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Sunday, January 27, 2013

The anti-drug anthem of the '90s

Well, I was wrong to say blogging has been going on for a decade. I finally found my old .txt archives, and it appears that blogging in some rudimentary form commenced in ye olde daies of 2001, era of sincere animated GIFs (as opposed to meme-induced nostalgia). There isn't much in them that bears reproduction; high school was not a time of great prose styling. But, I did find this one memento that actually predates the blog age which was too excellent to withhold: it is the time my friends and I wrote what should've been the pre-teen anti-drug anthem of the '90s, but it surprisingly failed to catch on.

This is from 1996, and the dance craze of that year, as some of you may recall, was the Macarena. (Side note: Whit Stillman was not exactly wrong in his argument about the social importance of dance crazes in Damsels in Distress, a film I have yet to comprehensively defend but one day will.) In 1996, I was in the sixth grade and enrolled in the school-wide anti-drug education program, DARE. DARE, for those unfamiliar with the recent history of great ideas in American education, was an idea about how children could be effectively manipulated through a combination of fear and "frank talk," which is not wholly unlike the impetus behind YA realism and many other efforts to "reach" the truculent, rebellious yoof of America. I don't know whether the program worked (though I'd be surprised if it did) or if it's still taught in my middle school or any other, but it was the source of at least three of the better forays into hilarity of this period of my life. This was one of them. It's hard to justify this event except by means of the excuse, "cash prize."   

What happened was that the assistant principal and head cheerleader for all hare-brained youth-intervention efforts like this announced a contest to pump us up for the awesome! fun! team-building! that was spending spending an hour a week being lectured by a local police officer and his teddy bear ("the DARE bear"), and greatly expanding our as yet undeveloped knowledge of the world of illicit narcotics. The way to get us excited, concluded the assistant principal, was to solicit an original, DARE-based song to the tune of the Macarena. The person who submitted the best lyrics would win $20 (a veritable fortune from the 12-year-old perspective) and a chance to perform their song over the PA and, along with a choreographed dance, in front of the student body at the annual DARE "graduation." DARE had a remarkable 100% graduation rate. This was due to the exacting nature of its requirements, which consisted of signing a pledge that, "I, [insert name], will never do drugs." My mother suggested appending "again" to that line to see how it would go over.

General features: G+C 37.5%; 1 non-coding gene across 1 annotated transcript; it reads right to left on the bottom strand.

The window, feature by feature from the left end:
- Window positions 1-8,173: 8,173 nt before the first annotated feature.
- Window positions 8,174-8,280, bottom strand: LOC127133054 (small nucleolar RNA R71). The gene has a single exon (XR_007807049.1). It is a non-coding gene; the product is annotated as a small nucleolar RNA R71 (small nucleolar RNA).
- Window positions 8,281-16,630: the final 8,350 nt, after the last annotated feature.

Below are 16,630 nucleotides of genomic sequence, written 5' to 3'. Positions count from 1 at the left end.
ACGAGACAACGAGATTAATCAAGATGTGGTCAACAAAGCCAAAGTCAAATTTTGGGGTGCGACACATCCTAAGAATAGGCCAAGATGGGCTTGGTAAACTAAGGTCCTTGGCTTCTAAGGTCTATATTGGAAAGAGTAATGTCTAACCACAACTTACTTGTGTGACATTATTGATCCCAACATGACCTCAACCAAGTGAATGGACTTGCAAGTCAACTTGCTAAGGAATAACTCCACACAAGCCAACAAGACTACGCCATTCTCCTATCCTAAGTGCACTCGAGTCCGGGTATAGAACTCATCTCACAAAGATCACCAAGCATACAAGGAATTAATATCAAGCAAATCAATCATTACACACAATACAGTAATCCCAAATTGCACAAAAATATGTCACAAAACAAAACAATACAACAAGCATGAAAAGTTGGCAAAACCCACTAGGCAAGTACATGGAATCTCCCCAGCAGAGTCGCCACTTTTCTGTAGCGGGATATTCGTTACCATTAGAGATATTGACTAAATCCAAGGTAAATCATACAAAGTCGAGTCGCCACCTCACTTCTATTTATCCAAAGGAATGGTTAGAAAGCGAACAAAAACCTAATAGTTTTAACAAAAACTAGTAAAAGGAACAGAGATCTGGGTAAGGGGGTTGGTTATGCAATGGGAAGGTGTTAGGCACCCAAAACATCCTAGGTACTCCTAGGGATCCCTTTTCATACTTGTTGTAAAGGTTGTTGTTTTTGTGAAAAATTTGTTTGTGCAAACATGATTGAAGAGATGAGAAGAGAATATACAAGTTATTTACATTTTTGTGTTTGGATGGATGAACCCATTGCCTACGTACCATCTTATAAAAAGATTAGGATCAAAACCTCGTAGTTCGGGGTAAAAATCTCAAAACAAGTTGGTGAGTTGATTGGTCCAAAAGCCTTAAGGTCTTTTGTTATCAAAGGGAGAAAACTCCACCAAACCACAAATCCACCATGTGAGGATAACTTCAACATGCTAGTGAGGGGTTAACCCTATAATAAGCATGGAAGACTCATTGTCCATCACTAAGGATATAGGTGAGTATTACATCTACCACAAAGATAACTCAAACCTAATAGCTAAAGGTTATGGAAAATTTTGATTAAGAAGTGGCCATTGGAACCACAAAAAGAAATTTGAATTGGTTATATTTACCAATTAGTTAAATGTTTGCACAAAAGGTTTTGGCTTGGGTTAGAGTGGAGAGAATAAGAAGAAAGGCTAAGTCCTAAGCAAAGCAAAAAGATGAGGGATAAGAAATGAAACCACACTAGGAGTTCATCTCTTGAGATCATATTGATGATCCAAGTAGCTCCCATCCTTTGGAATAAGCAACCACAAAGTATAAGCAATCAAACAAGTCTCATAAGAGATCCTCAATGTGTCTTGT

So, led by my enterprising and creative friend Dale, another friend and I met to hammer out the best anti-drug Macarena the world has ever heard, not least because it was the only one. Dale wrote most of these lyrics, Cathy and I contributed mainly moral support, and later, back-up dancing assistance. We won the contest with this:
The DARE Macarena 
Drug Abuse Resistance Education,
It can help you but we need participation.
It's really fun and it takes determination.
Hey, D-A-R-E! 
If you do drugs, your future won't be sunny.
Don't do drugs if you want a lot of money.
You may think it's a joke, but it's really not funny. 
Hey, D-A-R-E!
Gus was a boy who was head of the class.
Then he did drugs and ended up last.
This is just a lesson of something from the past. 
Hey, D-A-R-E!
If someone says, "Want some drugs today?"
You don't have to turn and run away.
You can stand up straight; NO is what you should say. 
Hey, D-A-R-E!
When you're a kid, you're always feeling feeling bad.
Then as you grow, you may feel sad.
But don't resort to drugs or you'll feel bad. 
Hey, D-A-R-E!
DARE is fun and really cool.
Its educational and right in your school.
You'll want to join and it really does rule. 
Hey, D-A-R-E!
Drug Abuse Resistance Education,
It'll help you but we need participation.
It's really fun and it takes determination.
Hey, D-A-R-E! 
[Spoken] We dare you to DARE!
The first great difficulty with our victory came when we had to split our $20 prize three ways. As I recall, that was somehow resolved with my two friends getting $6.75 each and my getting $6.50 because I "sucked at singing." (True fact.) The second great difficulty came with our public performance of this masterpiece. Dale had, in addition to her youthful songwriting talents, choreography talents that resulted in a complex performance piece featuring the aforementioned "Gus" meeting his drug-addled fate. Then she broke her leg several weeks before the performance and had to dance with the cast. A great moment in the annals of middle school humiliation.

4 comments:

Jacob T. Levy said...

A) I like your mother.

B) DARE very emphatically did not work. There's never been a study showing it to be effective and it ended up cut off from federal funding due to the complete lack of scientific support for it. Your story is a pretty good example of the level of sophistication it always demonstrated.

Andrew Stevens said...

I once met a young woman who told me that A) she didn't even know anything about drugs until she was in DARE and B) shortly after she was in DARE, she started using drugs. So my very unscientific conclusion would be that it probably promoted drug use.

Withywindle said...

I also like your mother. Jacob and I will have a thumb-wrestling match to determine who likes her most.

Miss Self-Important said...

JTL: Yes, not surprising. Although I'm not sure just how sophisticated any program aimed at sixth graders can really be.

AS: Annnnd, that will have to be my next blog post - tale #2 of how DARE went wrong.

Withywindle: I bet she's pleased with all this liking.